In recent months, the townspeople have been practically living under siege conditions as gangs of scrawny diseased weepy-eyed mongrel moggies have run rampant throughout the village, mewling, puking and shitting – in a very sloppy way – on footpaths, berms, driveways and atop the occasional letterbox.
Various methods of eradication have been tried. Trapping and then sending off to cat heaven with a lethal dose of fairy medicine had proved effective but was called off after several – okay, two – locals complained. One complainant, Jocelyn Shove, told WWNews that killing things was bad. “These aren’t animals, they’re someone’s loved pets,” she said through tear-stained sips of cocoa. “Making them dead isn’t going to solve anything – they should try other options, like rescue remedy or Reiki.”
A team from Manawatu Anger Management was brought in to attempt counselling, but with limited success, according to head consultant Justin Haildeeply. “Some refused to listen and carried on wailing piteously,” he said. “And the cats weren’t much better. So we sent in the invoice and went back to the ashram.”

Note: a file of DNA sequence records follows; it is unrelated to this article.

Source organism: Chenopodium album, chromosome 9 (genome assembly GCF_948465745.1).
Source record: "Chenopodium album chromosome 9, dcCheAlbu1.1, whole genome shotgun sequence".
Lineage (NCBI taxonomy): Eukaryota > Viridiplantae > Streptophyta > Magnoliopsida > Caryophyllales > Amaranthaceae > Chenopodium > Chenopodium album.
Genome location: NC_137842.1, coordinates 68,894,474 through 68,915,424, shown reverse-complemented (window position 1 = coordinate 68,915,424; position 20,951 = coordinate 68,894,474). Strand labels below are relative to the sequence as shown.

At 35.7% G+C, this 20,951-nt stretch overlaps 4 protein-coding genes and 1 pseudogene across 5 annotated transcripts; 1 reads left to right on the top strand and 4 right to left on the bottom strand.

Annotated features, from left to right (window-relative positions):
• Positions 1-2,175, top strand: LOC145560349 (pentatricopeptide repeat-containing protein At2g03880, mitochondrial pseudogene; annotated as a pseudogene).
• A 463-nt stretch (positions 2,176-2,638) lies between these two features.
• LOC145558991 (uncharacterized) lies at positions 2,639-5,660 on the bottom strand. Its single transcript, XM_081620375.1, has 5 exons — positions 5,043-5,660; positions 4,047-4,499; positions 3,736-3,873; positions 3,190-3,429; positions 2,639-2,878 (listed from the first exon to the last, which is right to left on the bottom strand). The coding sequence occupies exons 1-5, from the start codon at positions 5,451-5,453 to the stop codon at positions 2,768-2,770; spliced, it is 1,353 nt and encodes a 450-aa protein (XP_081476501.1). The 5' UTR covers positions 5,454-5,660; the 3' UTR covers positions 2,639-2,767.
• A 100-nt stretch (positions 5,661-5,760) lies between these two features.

With the feral felines now numbering over a hundred according to some sources, or seven according to others taking time out from spotting chem-trails to do a whisker count, help may be at hand, if the powers that be would only listen. That’s the advice of one local, Mack Yavelly, who has degrees in protractors in his shirt pocket.
“I’ve done the research and I have the solution,” he told WWNews exclusively, once we’d turned our pockets inside out to check for recording devices and/or UFO probes. “It’s a traditional technique trialled extensively in a small town in Saxony, and it works. All I ask is a small amount of funding from the council to arrange it.”
Once finance is sorted, Mr Yavelly says an expert will get the next flight to New Zealand. “He’ll be one of the esteemed DePeyper family, and I’m personally hoping they’ll send Pai. He’s ace!”